Once you’ve got that, add at least one block for high focus tasks. This block should take at least one hour, preferably more, and its purpose is to allow you to work on tasks that require a lot of focus.
Once you got that, add several blocks for low-focus tasks. These are tasks that need to get done but aren’t the most essential tasks that will truly move you forward in your job or business. The most common low-focus tasks are checking and answering emails and admin tasks.
2. Add Your To-Dos to Your Calendar Blocks
The next step is to add your to-dos to your calendar blocks. This gives you a great overview of what needs to get done that day. Plus, it’s a great way to store that information ahead of time. So, if you think of a task that needs to get done on a certain day, you can already add it to this block on that respective day.
Another great benefit of the calendar blocks is that you can make them recurring. So, have the general blocks set as recurring and then add the individual to-dos in each respective block.
3. Determine How Much Time You Need for a Task
Now, this is a very important tip: determine how much time you realistically need for a task.
In the beginning, this will just be a guess. Just determine something and then see how long it really took you. After a few repetitions, you’ll know how much time it will realistically take you to get that task done.
For instance, writing an article like this one takes me about two Pomodoros or 50 minutes. Preparing it takes me one Pomodoro or 25 minutes and editing it will take me between one and two Pomodoros.
Once you know how much time you need for a task, try to always go a little lower. For instance, let’s say an excel analysis takes you 2.5 hours. Once you know that, set your timer for two hours and 20 minutes next time. Always decrease it a little until you end up at a place where it’s virtually impossible to work even faster.
With this add-on to timeboxing, you’ll increase your productivity a whole lot!
4. Always Set a Timer
To track the time you really need for a task and to have a deadline, you obviously need a timer. I highly recommend always setting a timer, no matter what task you’re working on. Chances are that you’ll take longer if you don’t use a timer, simply because you don’t realize how fast time passes.
Plus, getting distracted is far easier if you don’t have a clock ticking that’s indicating how much time you’ve got left until your timebox is used up.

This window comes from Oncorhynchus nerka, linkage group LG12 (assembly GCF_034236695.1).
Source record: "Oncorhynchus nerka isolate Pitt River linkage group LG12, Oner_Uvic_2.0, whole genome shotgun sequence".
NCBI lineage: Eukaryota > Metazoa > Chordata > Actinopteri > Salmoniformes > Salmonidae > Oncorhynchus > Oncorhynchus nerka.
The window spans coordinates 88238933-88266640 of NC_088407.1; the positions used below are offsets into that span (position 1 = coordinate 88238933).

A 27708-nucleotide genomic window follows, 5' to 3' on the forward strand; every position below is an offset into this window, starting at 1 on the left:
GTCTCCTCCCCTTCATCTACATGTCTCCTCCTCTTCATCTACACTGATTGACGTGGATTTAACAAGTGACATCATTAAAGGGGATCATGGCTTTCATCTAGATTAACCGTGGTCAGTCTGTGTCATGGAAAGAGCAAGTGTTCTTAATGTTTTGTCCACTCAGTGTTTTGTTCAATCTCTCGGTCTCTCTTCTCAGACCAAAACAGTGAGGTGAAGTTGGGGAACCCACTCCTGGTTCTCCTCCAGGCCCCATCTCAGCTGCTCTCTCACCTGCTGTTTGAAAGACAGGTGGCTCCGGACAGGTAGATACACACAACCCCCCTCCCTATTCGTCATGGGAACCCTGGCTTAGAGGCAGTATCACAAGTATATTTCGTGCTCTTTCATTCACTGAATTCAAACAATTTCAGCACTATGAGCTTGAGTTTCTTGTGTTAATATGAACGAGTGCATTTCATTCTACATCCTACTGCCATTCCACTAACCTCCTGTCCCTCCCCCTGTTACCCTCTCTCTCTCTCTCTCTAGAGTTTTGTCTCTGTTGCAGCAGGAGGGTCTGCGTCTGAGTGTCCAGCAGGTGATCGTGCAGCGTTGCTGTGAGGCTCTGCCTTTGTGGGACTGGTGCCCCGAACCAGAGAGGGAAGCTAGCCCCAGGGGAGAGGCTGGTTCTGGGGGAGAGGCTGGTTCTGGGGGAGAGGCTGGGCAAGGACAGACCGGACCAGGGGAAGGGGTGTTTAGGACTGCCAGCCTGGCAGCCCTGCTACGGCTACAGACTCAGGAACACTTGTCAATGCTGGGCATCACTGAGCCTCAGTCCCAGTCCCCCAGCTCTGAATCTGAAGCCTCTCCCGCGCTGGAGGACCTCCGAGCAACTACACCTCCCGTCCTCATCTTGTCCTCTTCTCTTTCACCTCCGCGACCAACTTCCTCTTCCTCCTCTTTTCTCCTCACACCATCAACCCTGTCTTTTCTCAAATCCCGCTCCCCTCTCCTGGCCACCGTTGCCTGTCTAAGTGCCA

5. Don’t Allow Any Interruptions
As stated earlier, don’t allow any distractions or interruptions during a timebox.
To increase your productivity, you need blocks where you can work in a focused manner, and that only works if you get rid of all distractions. So, close your email inbox, get rid of all notifications, and put your phone on mute and in a different room when you’re working. Trust me, this will be an incredible booster for your productivity.
6. Get Started With the Pomodoro Technique
The best way to get started with timeboxing is to use the Pomodoro Technique. This is a very simple technique where you work for 25 minutes and then take a 5-minute break. Twenty-five minutes might not seem like much, but if you work without any interruptions, you’ll be able to get a whole lot done.
Plus, this amount is just perfect to push through even if you’d much rather go on social media or surf the web. It’s far easier to push through 25 minutes instead of a straight 8-hour workday.
This is why it’s best to get started with this technique. Make sure to get up from your desk in between the Pomodoros, and allow yourself a longer break after about 4 Pomodoros. Once you have no issues working for 25 minutes straight, you can extend your timer if you’ve given yourself longer time for a task.
7. Get an Accountability Buddy
The last tip for increased productivity with timeboxing is getting an accountability buddy.
Timeboxing, calendar blocking, and the Pomodoro Technique are great techniques to increase your productivity. But an accountability buddy can help you make sure that you actually put your good intentions to work and follow through with what you said.
Team up with someone who will kick your butt if you don’t stick to your timeboxes.
Timeboxing is a super simple time management technique that will increase your productivity tremendously. The best way to use it is to add blocks to your calendar. Then, add your to-dos to your work blocks to get a good overview of what needs to get done on any given day.
Determine how long you’ll give yourself for each task. Once you’re ready to start working on a task, set a timer. Either use the Pomodoro Technique and determine how many Pomodoros you’ll need for that task. Or set the timer for the exact length you’ve given yourself ahead of time, for instance, one hour.
Don’t allow any interruptions during your timeboxes. If you stick to that, you’ll get your tasks done as quickly as never before.
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Featured photo credit: freestocks via unsplash.com
|||^||Inc.: In an 8-Hour Day, the Average Worker Is Productive for This Many Hours|
|||^||The Economists: Parkinson’s Law|